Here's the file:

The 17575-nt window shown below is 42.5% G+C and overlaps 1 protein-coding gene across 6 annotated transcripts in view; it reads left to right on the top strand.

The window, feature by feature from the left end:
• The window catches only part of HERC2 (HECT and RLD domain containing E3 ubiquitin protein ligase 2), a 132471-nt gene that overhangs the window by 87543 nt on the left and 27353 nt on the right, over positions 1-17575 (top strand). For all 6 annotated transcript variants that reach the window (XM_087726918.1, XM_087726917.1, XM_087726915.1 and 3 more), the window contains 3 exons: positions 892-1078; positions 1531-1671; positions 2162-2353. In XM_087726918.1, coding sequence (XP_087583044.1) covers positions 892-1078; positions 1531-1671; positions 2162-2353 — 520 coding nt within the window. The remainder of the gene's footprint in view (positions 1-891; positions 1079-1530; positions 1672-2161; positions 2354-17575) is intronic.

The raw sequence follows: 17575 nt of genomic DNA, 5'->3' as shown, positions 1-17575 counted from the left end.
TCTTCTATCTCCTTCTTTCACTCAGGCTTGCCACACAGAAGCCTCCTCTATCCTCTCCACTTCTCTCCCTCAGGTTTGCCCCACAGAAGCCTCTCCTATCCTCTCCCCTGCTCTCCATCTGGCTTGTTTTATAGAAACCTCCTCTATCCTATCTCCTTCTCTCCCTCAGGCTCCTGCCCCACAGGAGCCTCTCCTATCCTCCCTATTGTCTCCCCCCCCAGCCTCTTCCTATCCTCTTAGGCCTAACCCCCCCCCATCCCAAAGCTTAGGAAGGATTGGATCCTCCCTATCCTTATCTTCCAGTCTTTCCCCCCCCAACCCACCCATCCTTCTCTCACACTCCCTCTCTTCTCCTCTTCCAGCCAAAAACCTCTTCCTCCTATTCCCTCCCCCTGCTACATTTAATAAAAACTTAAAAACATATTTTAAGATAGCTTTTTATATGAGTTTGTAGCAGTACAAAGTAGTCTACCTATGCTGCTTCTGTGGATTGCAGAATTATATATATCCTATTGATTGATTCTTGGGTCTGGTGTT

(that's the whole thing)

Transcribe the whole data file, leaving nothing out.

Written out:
The 17575-nt window shown below is 42.5% G+C and overlaps 1 protein-coding gene across 6 annotated transcripts in view; it reads left to right on the top strand.

The window, feature by feature from the left end:
• The window catches only part of HERC2 (HECT and RLD domain containing E3 ubiquitin protein ligase 2), a 132471-nt gene that overhangs the window by 87543 nt on the left and 27353 nt on the right, over positions 1-17575 (top strand). For all 6 annotated transcript variants that reach the window (XM_087726918.1, XM_087726917.1, XM_087726915.1 and 3 more), the window contains 3 exons: positions 892-1078; positions 1531-1671; positions 2162-2353. In XM_087726918.1, coding sequence (XP_087583044.1) covers positions 892-1078; positions 1531-1671; positions 2162-2353 — 520 coding nt within the window. The remainder of the gene's footprint in view (positions 1-891; positions 1079-1530; positions 1672-2161; positions 2354-17575) is intronic.

The raw sequence follows: 17575 nt of genomic DNA, 5'->3' as shown, positions 1-17575 counted from the left end.
TCTTCTATCTCCTTCTTTCACTCAGGCTTGCCACACAGAAGCCTCCTCTATCCTCTCCACTTCTCTCCCTCAGGTTTGCCCCACAGAAGCCTCTCCTATCCTCTCCCCTGCTCTCCATCTGGCTTGTTTTATAGAAACCTCCTCTATCCTATCTCCTTCTCTCCCTCAGGCTCCTGCCCCACAGGAGCCTCTCCTATCCTCCCTATTGTCTCCCCCCCCAGCCTCTTCCTATCCTCTTAGGCCTAACCCCCCCCCATCCCAAAGCTTAGGAAGGATTGGATCCTCCCTATCCTTATCTTCCAGTCTTTCCCCCCCCAACCCACCCATCCTTCTCTCACACTCCCTCTCTTCTCCTCTTCCAGCCAAAAACCTCTTCCTCCTATTCCCTCCCCCTGCTACATTTAATAAAAACTTAAAAACATATTTTAAGATAGCTTTTTATATGAGTTTGTAGCAGTACAAAGTAGTCTACCTATGCTGCTTCTGTGGATTGCAGAATTATATATATCCTATTGATTGATTCTTGGGTCTGGTGTT